Given the fact that 2.4 GHz has a wide scope and can handle multiple gadgets at the same time, it is highly vulnerable to disruption caused by other networks. This problem is intensified by other electronic devices such as microwaves, which employ the same radio frequencies.
The 5 GHz frequency band has low levels of interference, allowing you to enjoy maximum speeds without any hiccups. However, its range is limited, so all your electronic devices must be confined to a smaller area.
In contrast to the 2.4 GHz Wi-Fi, the wall penetration capability of 5 GHz Wi-Fi is less powerful due to the electromagnetic wave’s physical characteristics. This is because a longer wavelength has weaker blocking power and can more easily pass through objects. Since 5 GHz signals are higher in frequency and have a shorter wavelength, they are more likely to be hindered when passing through obstacles and have a weaker wall penetration capacity.
When multiple gadgets are trying to link to the same network, it can lead to overcrowding, resulting in slower performance. As 2.4 GHz frequencies can accommodate a great number of devices, they are more likely to suffer from congestion, resulting in less than optimal Internet speeds. As 5 GHz networks possess smaller wavelengths and can cater to a restricted number of gadgets, they are not as likely to become congested.
The user experience is high with 5GHz wi-fi as compared to 2.4 GHz because of high data transmission speed.
With 2.4 GHz, there is a potential for interference due to overlapping. The 5 GHz band, however, has 24 distinct channels that do not overlap, eliminating the issue.
Cost of Installation & Maintenance
When making the decision between the 2.4 GHz and 5 GHz band for your WLAN network, the cost of installation should be taken into consideration. As the 5 GHz band is a more recent technology, it is pricier to install than the regular 2.4 GHz band. Therefore, if funds are available and you require a high-speed connection, then the 5 GHz band may be the better choice.
Comparison Table: 2.4 GHz vs 5 GHz
Below table summarizes the differences between the two types of wireless:
Download the comparison table: 2.4 GHz vs 5 GHz
Which frequency is the most suitable for you?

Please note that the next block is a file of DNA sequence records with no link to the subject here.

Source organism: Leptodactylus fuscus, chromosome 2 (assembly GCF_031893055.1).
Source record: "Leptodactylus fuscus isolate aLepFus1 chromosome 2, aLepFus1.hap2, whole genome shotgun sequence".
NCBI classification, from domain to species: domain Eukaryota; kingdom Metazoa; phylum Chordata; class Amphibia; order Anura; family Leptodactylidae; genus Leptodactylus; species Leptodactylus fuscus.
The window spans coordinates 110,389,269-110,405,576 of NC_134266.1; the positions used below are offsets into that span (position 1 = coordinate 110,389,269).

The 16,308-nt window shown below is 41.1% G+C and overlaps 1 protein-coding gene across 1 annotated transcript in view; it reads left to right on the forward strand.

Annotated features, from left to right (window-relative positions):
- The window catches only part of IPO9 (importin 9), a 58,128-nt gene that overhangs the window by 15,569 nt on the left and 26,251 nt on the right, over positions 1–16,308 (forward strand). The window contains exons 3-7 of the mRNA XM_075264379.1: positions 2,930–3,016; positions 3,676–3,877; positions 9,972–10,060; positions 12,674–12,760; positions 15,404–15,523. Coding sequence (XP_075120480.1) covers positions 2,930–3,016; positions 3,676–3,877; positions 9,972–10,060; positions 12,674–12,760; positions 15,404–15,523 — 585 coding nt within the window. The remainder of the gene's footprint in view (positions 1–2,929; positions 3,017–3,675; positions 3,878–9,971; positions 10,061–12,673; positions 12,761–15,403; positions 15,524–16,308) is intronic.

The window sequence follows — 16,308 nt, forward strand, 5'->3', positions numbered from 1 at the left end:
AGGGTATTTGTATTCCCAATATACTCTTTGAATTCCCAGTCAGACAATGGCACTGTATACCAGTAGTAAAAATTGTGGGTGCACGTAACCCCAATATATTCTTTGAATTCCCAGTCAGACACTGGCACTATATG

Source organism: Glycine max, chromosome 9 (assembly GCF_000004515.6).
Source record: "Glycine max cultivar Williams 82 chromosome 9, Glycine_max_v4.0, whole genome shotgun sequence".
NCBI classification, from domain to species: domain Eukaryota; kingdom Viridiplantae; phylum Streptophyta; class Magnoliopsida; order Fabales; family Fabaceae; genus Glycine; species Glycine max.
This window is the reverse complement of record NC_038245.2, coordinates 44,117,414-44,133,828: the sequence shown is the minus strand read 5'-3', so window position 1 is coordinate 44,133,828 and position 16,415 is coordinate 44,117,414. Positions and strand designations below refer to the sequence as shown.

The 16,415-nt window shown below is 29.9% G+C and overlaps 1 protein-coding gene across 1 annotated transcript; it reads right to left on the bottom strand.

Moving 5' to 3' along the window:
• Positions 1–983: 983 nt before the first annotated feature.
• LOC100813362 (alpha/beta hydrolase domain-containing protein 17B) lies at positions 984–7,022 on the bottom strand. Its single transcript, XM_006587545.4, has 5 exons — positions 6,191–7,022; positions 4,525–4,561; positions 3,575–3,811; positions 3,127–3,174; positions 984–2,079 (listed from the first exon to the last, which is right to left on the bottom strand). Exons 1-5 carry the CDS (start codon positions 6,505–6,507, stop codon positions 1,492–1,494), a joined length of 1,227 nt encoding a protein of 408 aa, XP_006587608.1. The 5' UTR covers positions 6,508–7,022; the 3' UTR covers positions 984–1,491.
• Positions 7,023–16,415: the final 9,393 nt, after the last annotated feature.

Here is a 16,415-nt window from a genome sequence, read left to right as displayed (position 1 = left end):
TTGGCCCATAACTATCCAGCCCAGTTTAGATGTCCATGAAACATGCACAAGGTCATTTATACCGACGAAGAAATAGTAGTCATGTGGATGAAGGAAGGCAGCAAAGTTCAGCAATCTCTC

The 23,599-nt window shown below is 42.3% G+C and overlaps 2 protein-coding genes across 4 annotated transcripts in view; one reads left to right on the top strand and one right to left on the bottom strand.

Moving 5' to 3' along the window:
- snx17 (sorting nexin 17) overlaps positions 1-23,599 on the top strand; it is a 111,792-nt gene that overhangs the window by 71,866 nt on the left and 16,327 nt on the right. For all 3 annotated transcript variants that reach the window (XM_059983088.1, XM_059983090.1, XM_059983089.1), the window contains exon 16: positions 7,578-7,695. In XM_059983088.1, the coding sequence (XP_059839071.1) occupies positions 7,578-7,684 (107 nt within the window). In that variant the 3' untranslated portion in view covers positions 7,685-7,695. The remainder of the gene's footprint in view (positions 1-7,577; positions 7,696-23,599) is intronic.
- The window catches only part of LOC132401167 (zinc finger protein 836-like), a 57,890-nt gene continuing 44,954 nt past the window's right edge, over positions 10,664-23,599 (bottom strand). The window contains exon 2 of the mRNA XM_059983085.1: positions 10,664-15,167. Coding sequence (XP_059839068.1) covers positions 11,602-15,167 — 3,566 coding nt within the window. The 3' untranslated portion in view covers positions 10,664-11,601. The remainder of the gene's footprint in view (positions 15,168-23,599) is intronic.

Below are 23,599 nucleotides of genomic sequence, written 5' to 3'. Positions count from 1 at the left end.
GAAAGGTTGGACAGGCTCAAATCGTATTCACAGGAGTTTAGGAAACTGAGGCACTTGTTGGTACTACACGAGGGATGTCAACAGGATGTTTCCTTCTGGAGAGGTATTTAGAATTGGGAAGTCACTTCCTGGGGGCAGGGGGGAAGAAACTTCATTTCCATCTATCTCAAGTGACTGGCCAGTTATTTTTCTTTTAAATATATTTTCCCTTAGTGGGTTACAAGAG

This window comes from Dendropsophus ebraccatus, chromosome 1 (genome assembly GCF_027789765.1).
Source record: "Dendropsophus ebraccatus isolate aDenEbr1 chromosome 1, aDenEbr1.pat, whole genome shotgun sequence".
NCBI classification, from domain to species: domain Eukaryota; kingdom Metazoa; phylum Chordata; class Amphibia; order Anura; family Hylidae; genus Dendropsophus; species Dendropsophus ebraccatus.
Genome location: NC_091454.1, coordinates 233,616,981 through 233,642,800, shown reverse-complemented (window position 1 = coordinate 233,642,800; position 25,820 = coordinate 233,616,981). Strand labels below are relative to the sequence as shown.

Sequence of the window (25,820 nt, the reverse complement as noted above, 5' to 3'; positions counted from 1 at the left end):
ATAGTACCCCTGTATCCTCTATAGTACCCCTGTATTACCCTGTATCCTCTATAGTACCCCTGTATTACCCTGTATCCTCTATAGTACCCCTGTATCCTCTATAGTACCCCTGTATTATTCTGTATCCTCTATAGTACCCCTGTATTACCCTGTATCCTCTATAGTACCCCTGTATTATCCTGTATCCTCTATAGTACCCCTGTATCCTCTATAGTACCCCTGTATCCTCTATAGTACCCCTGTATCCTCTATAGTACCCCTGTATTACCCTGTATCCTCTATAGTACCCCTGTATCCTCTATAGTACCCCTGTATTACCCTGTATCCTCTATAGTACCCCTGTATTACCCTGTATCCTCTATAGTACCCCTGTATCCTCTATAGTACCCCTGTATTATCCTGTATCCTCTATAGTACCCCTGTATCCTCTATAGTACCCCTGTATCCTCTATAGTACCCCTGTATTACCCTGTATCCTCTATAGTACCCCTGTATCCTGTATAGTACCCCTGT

2.4 GHz Most Suitable for a distant device
If you own a device that you use and move around a lot such as a smartphone and your home is quite large, the 2.4 GHz frequency is the most suitable. It has a further range and can penetrate walls or other objects more easily than the 5 GHz band. This makes it ideal for devices that travel from room to room or are a bit further away from the router. Nevertheless, newer routers that use 5 GHz 802.11ac WiFi could allow for the same range coverage on 2.4 GHz in certain circumstances.
5 GHz Most Suitable for a closer device
If the majority of your devices are in close proximity to your router, then 5 GHz is the optimal frequency for higher speeds. Additionally, if you are engaging in data-intensive activities such as gaming or video calls, it is best to use this frequency and move as close as you can to the router. If it is possible, it is even better to connect to the modem with an Ethernet cable, as this will provide a more reliable and faster connection than wireless. Finally, if you are in a densely populated area with many nearby units, 5 GHz will help you to avoid wireless network saturation.
We have discussed in detail 2.4 GHz vs 5 GHz. Two Wi-Fi frequencies, 2.4 GHz and 5 GHz, have their own individual benefits. When it comes to their needs, individuals can choose the frequency they prefer. If they prioritize speed, they can opt for a 5 GHz Wi-Fi connection. On the other hand, if they prioritize a large wireless range, they can select a 2.4 GHz WI-Fi.
ABOUT THE AUTHOR
I am here to share my knowledge and experience in the field of networking with the goal being – “The more you share, the more you learn.”
I am a biotechnologist by qualification and a Network Enthusiast by interest. I developed interest in networking being in the company of a passionate Network Professional, my husband.
I am a strong believer of the fact that “learning is a constant process of discovering yourself.”
– Rashmi Bhardwaj (Author/Editor)